Maritime & Marine

Published: January 8, 2020 | Updated: January 8, 2020

Boat enthusiasts who turned hobby into a business are now riding the crest of a wave

Dom Coleman and Sarah Boats of Dorset Marine Training in front of one of their ribs. Picture: Dorset Biz News
By Andrew Diprose, editor

Partners Dom Coleman and Sarah Boats admit their decision to turn a love of the water into a business could have sunk their hobby.

But three years to the month after launching Dorset Marine Training the couple have not just managed to stay afloat but are positively riding the crest of a wave!

“It’s always a tough decision when you turn a hobby you love into a business. If things don’t go according to plan then you can end up hating it,” said Sarah, who first took to the water at the age of 11.

“However, we had our best year yet in 2019 and shown that we have a sustainable business. Things are going well.”

Based in the Port of Poole, Dorset Marine Training is a Royal Yachting Association (RYA) training centre offering RYA courses and bespoke training for leisure boaters.

Sarah, 42, is the Principal and, alongside the centre’s administration, teaches powerboat and VHF/SRC marine radio courses. She’s also a commercial skipper.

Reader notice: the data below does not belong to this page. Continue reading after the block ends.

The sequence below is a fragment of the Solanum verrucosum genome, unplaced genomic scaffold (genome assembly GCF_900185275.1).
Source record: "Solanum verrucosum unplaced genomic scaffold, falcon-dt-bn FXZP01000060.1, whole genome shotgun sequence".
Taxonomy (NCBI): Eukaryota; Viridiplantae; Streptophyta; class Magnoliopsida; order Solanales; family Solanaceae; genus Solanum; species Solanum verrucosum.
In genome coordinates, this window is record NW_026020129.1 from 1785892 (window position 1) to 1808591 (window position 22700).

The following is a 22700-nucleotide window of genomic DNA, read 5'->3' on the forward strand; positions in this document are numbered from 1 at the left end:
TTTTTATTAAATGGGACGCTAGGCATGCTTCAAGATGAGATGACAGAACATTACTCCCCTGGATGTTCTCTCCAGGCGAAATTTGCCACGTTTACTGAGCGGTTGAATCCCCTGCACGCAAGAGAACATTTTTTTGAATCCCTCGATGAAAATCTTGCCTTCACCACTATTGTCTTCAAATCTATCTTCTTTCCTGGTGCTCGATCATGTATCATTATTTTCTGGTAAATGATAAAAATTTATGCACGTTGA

Meanwhile Dom is the Chief Instructor and also works as a skipper for both commercial clients and private individuals.

As well as an advanced powerboat and yachtmaster instructor for motor cruisers, he’s also yachtmaster offshore for sail and power and teaches day skipper and yachtmaster theory alongside VHF/SRC marine radio courses.

Although both former St Peter’s School students have been water enthusiasts in their spare time for decades, it was only 2017 when they decided to take the plunge and turn it into a full-time business.

Up until then Sarah had worked in local government for 20 years while Dom, who’s also 42, was in disability technology for 18 years. The couple have been together since 2005.

Now they share the instruction between them and also call in three further ‘tried and trusted’ instructors as and when required.

The courses range from one to six days with a variety of different clients, from young professionals through to grandparents enjoying their retirement.

One of the two ribs owned by the business with a third currently being restored.

The business owns two ribs – a 585 and a 4.8 – with a third craft, a 6.5, currently being restored.

Dom said: “We also do online courses and run the Harbour Sea School at Parkstone Bay Marina.

“We hope we are viewed as friendly and approachable.

“While there are specific standards needed to achieve qualifications, we like to take a calm and relaxed approach to training at a pace to suit our clients.”

Sarah said she adopted Boats as her surname although it’s not her official name “but it’s a great conversation piece.”

She added: “We do have a real sense of achievement at running our own business.

“It’s your business and you feel, yes I’ve done that.

“We take part in the annual Poole Boat Show and run the rib rides but our clients tend to come from word of mouth.

“It’s very satisfying and when you love the water, as we do, what could be better?”